A five-day intranasal safety study was performed in eight- to 12-week-old female BALB/c mice. Doses of SBCoV207 of 1, 2, 5 or 10 mg/kg were administered to each group intranasally and monitored for five days before being euthanized.

Blood and urine samples were taken before euthanasia, while tissue samples were taken afterwards. An enzyme immunoassay (ELISA) was used to determine serum levels of tumor necrosis factor α (TNF-α), albumin and interleukin 6 (IL-6). Histological analysis of the spleen, lungs, kidneys and liver was carried out on mice having received either 10 mg/kg of SBCoV207, or the control treatment.

A 24-hour intranasal biodistribution study was performed using blood and urine samples collected prior to euthanasia at one, three, six, or 24 hours after administration of SBCoV207. Subsequently, intraperitoneal and intravenous safety and biodistribution studies were conducted. Finally, the concentrations of SBCoV207 in different organic tissues were calculated.

Study results

SBCoV207 was found to inhibit viral infection, as well as lead to a ten-fold reduction in viral messenger RNA (mRNA) levels compared to missense nanoligomers. SPR measurements indicated strong binding of SBCoV207 to the miR2392 binding sequence compared to missense nanoligomers. However, none of the mice showed weight change and continued to drink and eat normally after SBCoV207 administration.

Histological studies indicated alveolar hemorrhage in the lungs, as well as subacute inflammation in the liver of SBCoV207-treated and control mice. Albumin, TNF-α and IL-6 levels were normal in treated and control mice. Additionally, most chemokine and cytokine levels were below the limit of detection (LOD), even 24 hours after SBCoV207 administration.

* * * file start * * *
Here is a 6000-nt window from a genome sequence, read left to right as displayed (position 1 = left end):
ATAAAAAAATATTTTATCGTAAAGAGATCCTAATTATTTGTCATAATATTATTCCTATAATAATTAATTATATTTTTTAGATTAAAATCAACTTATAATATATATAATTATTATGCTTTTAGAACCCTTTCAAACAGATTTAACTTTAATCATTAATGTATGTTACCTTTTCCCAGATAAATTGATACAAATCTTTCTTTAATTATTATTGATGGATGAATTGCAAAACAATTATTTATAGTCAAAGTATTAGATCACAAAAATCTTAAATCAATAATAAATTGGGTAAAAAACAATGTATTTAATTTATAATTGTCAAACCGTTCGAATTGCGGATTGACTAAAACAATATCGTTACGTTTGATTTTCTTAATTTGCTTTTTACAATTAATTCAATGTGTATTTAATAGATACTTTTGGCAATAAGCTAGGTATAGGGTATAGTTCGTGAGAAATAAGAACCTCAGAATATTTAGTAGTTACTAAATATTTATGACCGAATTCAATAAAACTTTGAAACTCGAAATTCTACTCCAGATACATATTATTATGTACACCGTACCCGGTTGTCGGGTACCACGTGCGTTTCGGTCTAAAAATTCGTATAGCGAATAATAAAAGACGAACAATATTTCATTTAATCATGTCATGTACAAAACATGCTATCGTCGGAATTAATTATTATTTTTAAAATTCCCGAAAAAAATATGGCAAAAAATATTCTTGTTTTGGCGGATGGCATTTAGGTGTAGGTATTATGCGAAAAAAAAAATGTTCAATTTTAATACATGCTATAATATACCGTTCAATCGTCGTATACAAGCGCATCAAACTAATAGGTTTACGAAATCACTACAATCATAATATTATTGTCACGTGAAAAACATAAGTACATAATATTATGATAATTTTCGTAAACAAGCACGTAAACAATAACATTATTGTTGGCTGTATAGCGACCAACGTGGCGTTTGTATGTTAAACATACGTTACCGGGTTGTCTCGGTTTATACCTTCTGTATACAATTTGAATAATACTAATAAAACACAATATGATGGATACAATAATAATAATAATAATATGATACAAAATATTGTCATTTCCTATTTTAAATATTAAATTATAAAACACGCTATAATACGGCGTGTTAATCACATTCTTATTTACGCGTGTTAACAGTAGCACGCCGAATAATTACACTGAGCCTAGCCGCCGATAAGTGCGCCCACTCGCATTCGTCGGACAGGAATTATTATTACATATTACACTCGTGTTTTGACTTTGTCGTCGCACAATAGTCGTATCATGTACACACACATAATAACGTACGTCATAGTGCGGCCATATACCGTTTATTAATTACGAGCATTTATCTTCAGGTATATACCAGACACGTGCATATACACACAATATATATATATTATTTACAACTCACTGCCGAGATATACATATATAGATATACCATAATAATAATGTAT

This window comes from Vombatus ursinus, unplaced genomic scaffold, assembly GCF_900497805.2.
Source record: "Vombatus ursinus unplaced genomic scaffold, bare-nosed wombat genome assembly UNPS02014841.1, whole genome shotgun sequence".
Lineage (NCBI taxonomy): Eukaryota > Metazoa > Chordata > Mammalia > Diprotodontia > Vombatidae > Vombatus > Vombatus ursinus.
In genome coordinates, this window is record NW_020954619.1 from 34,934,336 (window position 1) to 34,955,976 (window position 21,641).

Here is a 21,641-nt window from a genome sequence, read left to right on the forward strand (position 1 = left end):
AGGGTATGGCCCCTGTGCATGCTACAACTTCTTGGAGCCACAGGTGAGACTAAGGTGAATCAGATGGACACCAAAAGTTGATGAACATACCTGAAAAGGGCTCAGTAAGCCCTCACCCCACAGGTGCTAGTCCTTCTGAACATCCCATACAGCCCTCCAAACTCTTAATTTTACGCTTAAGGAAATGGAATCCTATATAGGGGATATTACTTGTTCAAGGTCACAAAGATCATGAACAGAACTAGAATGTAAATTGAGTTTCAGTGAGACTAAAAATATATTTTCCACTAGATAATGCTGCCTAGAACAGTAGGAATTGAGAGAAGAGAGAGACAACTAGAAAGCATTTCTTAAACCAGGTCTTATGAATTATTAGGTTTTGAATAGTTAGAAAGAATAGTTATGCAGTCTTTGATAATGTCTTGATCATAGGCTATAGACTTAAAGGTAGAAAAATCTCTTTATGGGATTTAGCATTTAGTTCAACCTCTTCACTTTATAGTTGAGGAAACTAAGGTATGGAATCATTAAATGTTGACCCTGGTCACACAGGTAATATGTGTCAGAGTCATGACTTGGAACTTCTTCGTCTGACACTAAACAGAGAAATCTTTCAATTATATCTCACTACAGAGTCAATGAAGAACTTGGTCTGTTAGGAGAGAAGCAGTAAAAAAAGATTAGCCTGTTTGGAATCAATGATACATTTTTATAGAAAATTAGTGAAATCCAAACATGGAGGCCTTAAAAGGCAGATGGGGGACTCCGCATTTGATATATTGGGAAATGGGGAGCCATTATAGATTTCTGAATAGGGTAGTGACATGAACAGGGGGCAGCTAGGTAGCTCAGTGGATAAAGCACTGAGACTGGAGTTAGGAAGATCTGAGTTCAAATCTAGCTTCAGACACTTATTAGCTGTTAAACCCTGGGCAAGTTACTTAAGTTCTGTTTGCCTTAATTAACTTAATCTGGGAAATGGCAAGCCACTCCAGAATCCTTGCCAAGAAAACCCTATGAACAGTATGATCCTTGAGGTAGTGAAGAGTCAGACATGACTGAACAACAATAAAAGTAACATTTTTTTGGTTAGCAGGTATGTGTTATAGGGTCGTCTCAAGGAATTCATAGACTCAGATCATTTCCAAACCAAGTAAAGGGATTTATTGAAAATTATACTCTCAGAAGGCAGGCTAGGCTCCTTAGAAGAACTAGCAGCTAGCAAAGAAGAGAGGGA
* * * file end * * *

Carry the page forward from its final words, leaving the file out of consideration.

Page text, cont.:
The highest levels of nanoligomers were found in kidneys, urine, lungs and whole blood. SBCoV207 was eliminated by urinary excretion a few hours after administration and showed low accumulation in organs after five days, regardless of the route of administration. Notably, no toxicity was observed at any time between one hour and five days after administration.

Steady-state concentration of SBCoV207 was achieved in spleen and liver by intraperitoneal and intravenous routes. Between 500 and 700 ng/g of SBCoV207 tissue was observed after five days in liver, urine and spleen, while even lower concentrations were reported in other organic tissues. Additionally, two mice showed elevated levels of SBCoV207 in the lungs and one in the kidneys five days after administration.


The present study determined that SBCoV207 nanoligomer treatment showed no toxicity in mice regardless of their routes of administration. SBCoV207 exhibited high biodistribution in the lungs and site of infection; however, its accumulation in organs has been observed to be low.

Taken together, nanoligomer therapy has the potential to be effective and safe for treating severe COVID-19, especially in areas with low vaccination rates or where new variants have been detected. This approach can also help provide a strategy to mitigate future pandemics.[if–>

Journal reference:

  • McCollum, CR, Courtney, CM, O’Connor, NJ, et al. (2022). Nanoligomers targeting human miRNA for the treatment of severe COVID-19 are safe and non-toxic in mice. ACS Sciences and engineering of biomaterials. doi:10.1021/acsbiomaterials.2c00510.